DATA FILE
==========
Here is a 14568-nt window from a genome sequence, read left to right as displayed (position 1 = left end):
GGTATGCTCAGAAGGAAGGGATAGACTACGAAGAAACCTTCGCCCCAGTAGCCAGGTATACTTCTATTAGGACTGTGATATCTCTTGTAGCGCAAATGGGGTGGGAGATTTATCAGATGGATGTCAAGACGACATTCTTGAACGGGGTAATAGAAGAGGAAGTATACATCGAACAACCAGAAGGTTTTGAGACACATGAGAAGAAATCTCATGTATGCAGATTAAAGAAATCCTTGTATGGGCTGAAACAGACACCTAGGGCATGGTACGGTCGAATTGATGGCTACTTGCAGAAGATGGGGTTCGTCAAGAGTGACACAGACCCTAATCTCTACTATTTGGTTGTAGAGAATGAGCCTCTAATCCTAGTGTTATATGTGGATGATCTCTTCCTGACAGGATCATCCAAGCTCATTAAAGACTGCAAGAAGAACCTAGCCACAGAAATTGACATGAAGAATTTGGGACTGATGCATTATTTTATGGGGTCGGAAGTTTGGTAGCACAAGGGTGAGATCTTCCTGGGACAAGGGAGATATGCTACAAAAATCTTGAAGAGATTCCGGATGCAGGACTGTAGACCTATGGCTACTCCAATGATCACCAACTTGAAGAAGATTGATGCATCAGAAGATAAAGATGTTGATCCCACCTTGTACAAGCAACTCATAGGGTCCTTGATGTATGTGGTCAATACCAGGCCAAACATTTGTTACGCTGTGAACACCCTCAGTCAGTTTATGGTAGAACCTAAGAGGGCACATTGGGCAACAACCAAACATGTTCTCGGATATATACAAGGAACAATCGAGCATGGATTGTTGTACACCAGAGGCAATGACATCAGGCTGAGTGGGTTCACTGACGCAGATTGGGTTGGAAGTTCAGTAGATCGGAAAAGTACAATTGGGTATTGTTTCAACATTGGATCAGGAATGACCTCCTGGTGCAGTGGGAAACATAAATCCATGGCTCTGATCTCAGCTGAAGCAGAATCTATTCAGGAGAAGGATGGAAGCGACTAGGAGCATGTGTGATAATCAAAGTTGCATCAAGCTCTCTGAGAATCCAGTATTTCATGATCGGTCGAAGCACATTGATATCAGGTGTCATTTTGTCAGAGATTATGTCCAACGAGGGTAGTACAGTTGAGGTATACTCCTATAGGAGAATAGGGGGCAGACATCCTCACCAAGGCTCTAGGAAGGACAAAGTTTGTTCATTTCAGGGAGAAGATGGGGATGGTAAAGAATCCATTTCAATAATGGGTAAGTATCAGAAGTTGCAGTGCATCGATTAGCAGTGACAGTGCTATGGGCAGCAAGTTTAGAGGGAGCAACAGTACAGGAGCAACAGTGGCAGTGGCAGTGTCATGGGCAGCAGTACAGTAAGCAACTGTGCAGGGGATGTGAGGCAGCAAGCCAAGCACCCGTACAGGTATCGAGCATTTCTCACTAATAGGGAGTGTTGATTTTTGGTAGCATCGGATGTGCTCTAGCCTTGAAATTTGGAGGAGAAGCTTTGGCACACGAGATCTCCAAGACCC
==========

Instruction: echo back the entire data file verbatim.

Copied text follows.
Here is a 14568-nt window from a genome sequence, read left to right as displayed (position 1 = left end):
GGTATGCTCAGAAGGAAGGGATAGACTACGAAGAAACCTTCGCCCCAGTAGCCAGGTATACTTCTATTAGGACTGTGATATCTCTTGTAGCGCAAATGGGGTGGGAGATTTATCAGATGGATGTCAAGACGACATTCTTGAACGGGGTAATAGAAGAGGAAGTATACATCGAACAACCAGAAGGTTTTGAGACACATGAGAAGAAATCTCATGTATGCAGATTAAAGAAATCCTTGTATGGGCTGAAACAGACACCTAGGGCATGGTACGGTCGAATTGATGGCTACTTGCAGAAGATGGGGTTCGTCAAGAGTGACACAGACCCTAATCTCTACTATTTGGTTGTAGAGAATGAGCCTCTAATCCTAGTGTTATATGTGGATGATCTCTTCCTGACAGGATCATCCAAGCTCATTAAAGACTGCAAGAAGAACCTAGCCACAGAAATTGACATGAAGAATTTGGGACTGATGCATTATTTTATGGGGTCGGAAGTTTGGTAGCACAAGGGTGAGATCTTCCTGGGACAAGGGAGATATGCTACAAAAATCTTGAAGAGATTCCGGATGCAGGACTGTAGACCTATGGCTACTCCAATGATCACCAACTTGAAGAAGATTGATGCATCAGAAGATAAAGATGTTGATCCCACCTTGTACAAGCAACTCATAGGGTCCTTGATGTATGTGGTCAATACCAGGCCAAACATTTGTTACGCTGTGAACACCCTCAGTCAGTTTATGGTAGAACCTAAGAGGGCACATTGGGCAACAACCAAACATGTTCTCGGATATATACAAGGAACAATCGAGCATGGATTGTTGTACACCAGAGGCAATGACATCAGGCTGAGTGGGTTCACTGACGCAGATTGGGTTGGAAGTTCAGTAGATCGGAAAAGTACAATTGGGTATTGTTTCAACATTGGATCAGGAATGACCTCCTGGTGCAGTGGGAAACATAAATCCATGGCTCTGATCTCAGCTGAAGCAGAATCTATTCAGGAGAAGGATGGAAGCGACTAGGAGCATGTGTGATAATCAAAGTTGCATCAAGCTCTCTGAGAATCCAGTATTTCATGATCGGTCGAAGCACATTGATATCAGGTGTCATTTTGTCAGAGATTATGTCCAACGAGGGTAGTACAGTTGAGGTATACTCCTATAGGAGAATAGGGGGCAGACATCCTCACCAAGGCTCTAGGAAGGACAAAGTTTGTTCATTTCAGGGAGAAGATGGGGATGGTAAAGAATCCATTTCAATAATGGGTAAGTATCAGAAGTTGCAGTGCATCGATTAGCAGTGACAGTGCTATGGGCAGCAAGTTTAGAGGGAGCAACAGTACAGGAGCAACAGTGGCAGTGGCAGTGTCATGGGCAGCAGTACAGTAAGCAACTGTGCAGGGGATGTGAGGCAGCAAGCCAAGCACCCGTACAGGTATCGAGCATTTCTCACTAATAGGGAGTGTTGATTTTTGGTAGCATCGGATGTGCTCTAGCCTTGAAATTTGGAGGAGAAGCTTTGGCACACGAGATCTCCAAGACCC